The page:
How important is a win for your backup goaltender? If you watched the scrum around Patrick Lalime last night, you’d say it is pretty important. Say it with me, everyone: Patrick Lalime was the difference last night.
It’s something that we all needed to see, especially for the team itself. Ryan Miller needs a reliable backup, and Darcy Regier has made it pretty clear that Lalime needs to be the guy. Lindy hasn’t given him much of a chance this year, but he threw him to the wolves last night with a matchup with a really good hockey team.
I mean, how good was Lalime? In the first period he saw 17 shots, with 15 of those coming in the first 10 minutes. He was everywhere, making cross-crease pad saves on the power play and smartly picking off redirected shots. He gave up some big rebounds, but he kept the Sabres in a game they didn’t deserve.
Let’s be honest, the Blackhawks play some good hockey. Their forecheck was ferocious, almost nonstop. They really attack the puck, and practically smell disorder from the other team. There were times that all three forwards were attacking the play while the Sabres had posession, and they never seemed to get caught in an odd man rush because of it. The first period was textbook hockey from Chicago, but Lalime kept the puck out of the net and gave them a chance.
Then in the second, things reversed a bit. In a game that had plenty of back and forth action, the Sabres dominated the second period and got two goals out of it. It was nice to see a little bit of Atlas from Thomas Vanek, who wouldn’t be denied in front despite a pair of defenseman trying to move him off the puck. We’ve been hoping Vanek “gets going” over the last few games, but it was nice to see him make the scoresheet for once.
The second goal was by far my favorite of the night. It doesn’t show up on the highlights and you won’t see it on the scoresheet, but that goal was all Tim Kennedy. Forget the vision he has to find MacArthur and the lucky bounce they got, twenty seconds before Tim makes that pass across he’s lying flat on his back.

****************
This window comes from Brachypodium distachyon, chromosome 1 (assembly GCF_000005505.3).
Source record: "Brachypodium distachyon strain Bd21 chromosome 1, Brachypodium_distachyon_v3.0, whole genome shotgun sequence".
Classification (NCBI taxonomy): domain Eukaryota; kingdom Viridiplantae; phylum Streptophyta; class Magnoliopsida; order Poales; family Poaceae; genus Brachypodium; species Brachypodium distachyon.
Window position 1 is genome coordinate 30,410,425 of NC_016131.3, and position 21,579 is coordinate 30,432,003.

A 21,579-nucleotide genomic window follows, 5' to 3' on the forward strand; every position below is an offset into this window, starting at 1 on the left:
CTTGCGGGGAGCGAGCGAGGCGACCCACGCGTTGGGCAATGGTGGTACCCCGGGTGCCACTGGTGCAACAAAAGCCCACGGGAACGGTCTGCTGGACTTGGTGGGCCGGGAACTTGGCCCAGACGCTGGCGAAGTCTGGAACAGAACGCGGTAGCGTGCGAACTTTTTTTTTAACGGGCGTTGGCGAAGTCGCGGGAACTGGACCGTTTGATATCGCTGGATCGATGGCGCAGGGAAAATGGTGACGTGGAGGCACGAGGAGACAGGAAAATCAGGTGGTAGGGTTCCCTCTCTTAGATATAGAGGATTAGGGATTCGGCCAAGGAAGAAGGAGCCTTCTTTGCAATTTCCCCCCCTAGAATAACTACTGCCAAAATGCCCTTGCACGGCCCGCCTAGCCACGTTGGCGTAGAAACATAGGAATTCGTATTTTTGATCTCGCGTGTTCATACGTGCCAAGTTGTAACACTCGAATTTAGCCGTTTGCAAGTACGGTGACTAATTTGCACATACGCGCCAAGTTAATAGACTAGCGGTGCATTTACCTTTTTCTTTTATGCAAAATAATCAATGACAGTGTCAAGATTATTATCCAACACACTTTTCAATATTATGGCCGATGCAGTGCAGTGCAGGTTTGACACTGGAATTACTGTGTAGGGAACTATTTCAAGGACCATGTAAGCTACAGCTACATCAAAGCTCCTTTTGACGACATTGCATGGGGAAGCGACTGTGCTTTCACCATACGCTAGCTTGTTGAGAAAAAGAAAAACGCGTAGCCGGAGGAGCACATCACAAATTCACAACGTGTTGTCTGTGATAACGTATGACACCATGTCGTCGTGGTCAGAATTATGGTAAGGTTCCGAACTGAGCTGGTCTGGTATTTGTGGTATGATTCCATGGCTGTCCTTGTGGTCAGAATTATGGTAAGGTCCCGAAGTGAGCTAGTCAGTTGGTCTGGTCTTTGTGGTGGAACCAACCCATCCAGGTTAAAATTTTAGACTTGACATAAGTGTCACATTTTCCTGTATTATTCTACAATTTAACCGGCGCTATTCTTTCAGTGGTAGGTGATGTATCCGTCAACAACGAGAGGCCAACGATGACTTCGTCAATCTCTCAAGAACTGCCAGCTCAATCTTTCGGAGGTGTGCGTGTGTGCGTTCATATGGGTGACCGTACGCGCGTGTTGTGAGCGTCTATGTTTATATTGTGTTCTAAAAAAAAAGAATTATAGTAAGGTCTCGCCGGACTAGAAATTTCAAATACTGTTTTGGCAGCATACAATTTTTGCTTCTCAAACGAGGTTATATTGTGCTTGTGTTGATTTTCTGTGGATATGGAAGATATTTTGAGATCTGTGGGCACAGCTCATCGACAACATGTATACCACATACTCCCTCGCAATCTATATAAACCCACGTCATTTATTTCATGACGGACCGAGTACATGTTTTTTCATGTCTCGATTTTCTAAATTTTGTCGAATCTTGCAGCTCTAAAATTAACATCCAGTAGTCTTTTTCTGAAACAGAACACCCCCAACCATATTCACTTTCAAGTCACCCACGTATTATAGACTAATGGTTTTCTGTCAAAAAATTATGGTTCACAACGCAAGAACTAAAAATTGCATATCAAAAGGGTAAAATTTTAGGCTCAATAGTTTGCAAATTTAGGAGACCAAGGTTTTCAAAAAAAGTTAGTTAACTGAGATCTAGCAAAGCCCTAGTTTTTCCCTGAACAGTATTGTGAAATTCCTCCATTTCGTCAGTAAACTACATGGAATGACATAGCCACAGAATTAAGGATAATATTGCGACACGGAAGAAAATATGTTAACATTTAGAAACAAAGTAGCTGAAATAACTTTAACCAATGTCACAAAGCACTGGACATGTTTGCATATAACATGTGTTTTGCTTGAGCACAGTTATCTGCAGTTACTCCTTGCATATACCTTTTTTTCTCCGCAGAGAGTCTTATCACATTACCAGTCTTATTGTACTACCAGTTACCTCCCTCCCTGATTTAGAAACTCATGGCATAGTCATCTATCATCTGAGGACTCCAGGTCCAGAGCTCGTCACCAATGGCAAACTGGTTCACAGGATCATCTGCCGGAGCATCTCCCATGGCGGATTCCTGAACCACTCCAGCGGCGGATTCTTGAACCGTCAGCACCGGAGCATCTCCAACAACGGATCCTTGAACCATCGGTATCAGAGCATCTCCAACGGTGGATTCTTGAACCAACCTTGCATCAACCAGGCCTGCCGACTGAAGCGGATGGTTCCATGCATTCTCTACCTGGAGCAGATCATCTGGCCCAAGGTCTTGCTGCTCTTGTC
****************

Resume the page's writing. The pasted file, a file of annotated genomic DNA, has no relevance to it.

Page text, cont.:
We talk so much about Kennedy filling roles and making an impact on the team, but how tough is this kid? Despite being one of the smallest players on the team he’s always working, always trying to forecheck someone bigger or stronger than him. Last night he got knocked around, but instead of going off on a change he sticks around, makes a play out of the corner and sets up the game winning goal.
And then there’s Patrick Kane. Look, I have no problem with people booing Kane. No one needs a lecture on when to cheer and when to boo, and I’m not going to be the one to give it. In fact the more I thought about it, the more it makes sense. Kane as a villain works. He just signed a contract extension. He’s not playing for the Sabres anytime soon. No one cheers for the Leafs just because Lee Stempniak suits up for them, and I’m not going out and buying a Kane jersey anytime soon.
I don’t hate Patrick Kane, but he’s not scoring goals for this team anytime soon, and so when he hurts the Sabres and gets some boos I have no problem with it. He got the third star and didn’t want to hit the ice, and so he got a nice chorus of boos for it. You can excuse his “mistakes” and say he’s grown up and all that, but the honeymoon’s over and that makes for some good drama.
All of a sudden the Sabres do as well. A day off for Miller no longer means an automatic loss, and the superstar winger just may be heating up. They may not be from Buffalo, but at least they’re ours.